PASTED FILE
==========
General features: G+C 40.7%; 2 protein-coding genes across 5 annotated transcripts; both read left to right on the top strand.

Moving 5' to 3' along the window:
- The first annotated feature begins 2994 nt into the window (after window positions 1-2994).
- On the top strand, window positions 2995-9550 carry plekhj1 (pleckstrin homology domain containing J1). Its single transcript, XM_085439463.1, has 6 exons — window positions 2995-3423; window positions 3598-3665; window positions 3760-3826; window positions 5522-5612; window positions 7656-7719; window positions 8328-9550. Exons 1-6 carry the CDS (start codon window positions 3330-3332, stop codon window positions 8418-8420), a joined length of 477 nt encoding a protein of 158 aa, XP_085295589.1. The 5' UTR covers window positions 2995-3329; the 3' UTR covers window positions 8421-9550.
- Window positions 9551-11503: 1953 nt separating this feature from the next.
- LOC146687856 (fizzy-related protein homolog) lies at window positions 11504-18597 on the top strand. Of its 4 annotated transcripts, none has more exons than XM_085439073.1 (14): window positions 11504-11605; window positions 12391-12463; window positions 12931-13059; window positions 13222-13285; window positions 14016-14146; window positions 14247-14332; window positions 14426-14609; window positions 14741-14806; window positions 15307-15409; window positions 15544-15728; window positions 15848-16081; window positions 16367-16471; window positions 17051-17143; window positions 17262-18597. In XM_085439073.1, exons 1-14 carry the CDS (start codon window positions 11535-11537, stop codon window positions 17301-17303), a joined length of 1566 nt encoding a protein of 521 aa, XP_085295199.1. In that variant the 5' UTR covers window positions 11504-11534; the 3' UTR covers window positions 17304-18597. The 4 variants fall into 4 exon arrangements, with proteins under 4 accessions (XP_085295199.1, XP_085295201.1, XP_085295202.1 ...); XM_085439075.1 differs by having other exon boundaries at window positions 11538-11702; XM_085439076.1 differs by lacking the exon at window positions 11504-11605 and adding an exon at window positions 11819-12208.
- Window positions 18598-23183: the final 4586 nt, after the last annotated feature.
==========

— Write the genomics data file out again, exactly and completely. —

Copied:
General features: G+C 40.7%; 2 protein-coding genes across 5 annotated transcripts; both read left to right on the top strand.

Moving 5' to 3' along the window:
- The first annotated feature begins 2994 nt into the window (after window positions 1-2994).
- On the top strand, window positions 2995-9550 carry plekhj1 (pleckstrin homology domain containing J1). Its single transcript, XM_085439463.1, has 6 exons — window positions 2995-3423; window positions 3598-3665; window positions 3760-3826; window positions 5522-5612; window positions 7656-7719; window positions 8328-9550. Exons 1-6 carry the CDS (start codon window positions 3330-3332, stop codon window positions 8418-8420), a joined length of 477 nt encoding a protein of 158 aa, XP_085295589.1. The 5' UTR covers window positions 2995-3329; the 3' UTR covers window positions 8421-9550.
- Window positions 9551-11503: 1953 nt separating this feature from the next.
- LOC146687856 (fizzy-related protein homolog) lies at window positions 11504-18597 on the top strand. Of its 4 annotated transcripts, none has more exons than XM_085439073.1 (14): window positions 11504-11605; window positions 12391-12463; window positions 12931-13059; window positions 13222-13285; window positions 14016-14146; window positions 14247-14332; window positions 14426-14609; window positions 14741-14806; window positions 15307-15409; window positions 15544-15728; window positions 15848-16081; window positions 16367-16471; window positions 17051-17143; window positions 17262-18597. In XM_085439073.1, exons 1-14 carry the CDS (start codon window positions 11535-11537, stop codon window positions 17301-17303), a joined length of 1566 nt encoding a protein of 521 aa, XP_085295199.1. In that variant the 5' UTR covers window positions 11504-11534; the 3' UTR covers window positions 17304-18597. The 4 variants fall into 4 exon arrangements, with proteins under 4 accessions (XP_085295199.1, XP_085295201.1, XP_085295202.1 ...); XM_085439075.1 differs by having other exon boundaries at window positions 11538-11702; XM_085439076.1 differs by lacking the exon at window positions 11504-11605 and adding an exon at window positions 11819-12208.
- Window positions 18598-23183: the final 4586 nt, after the last annotated feature.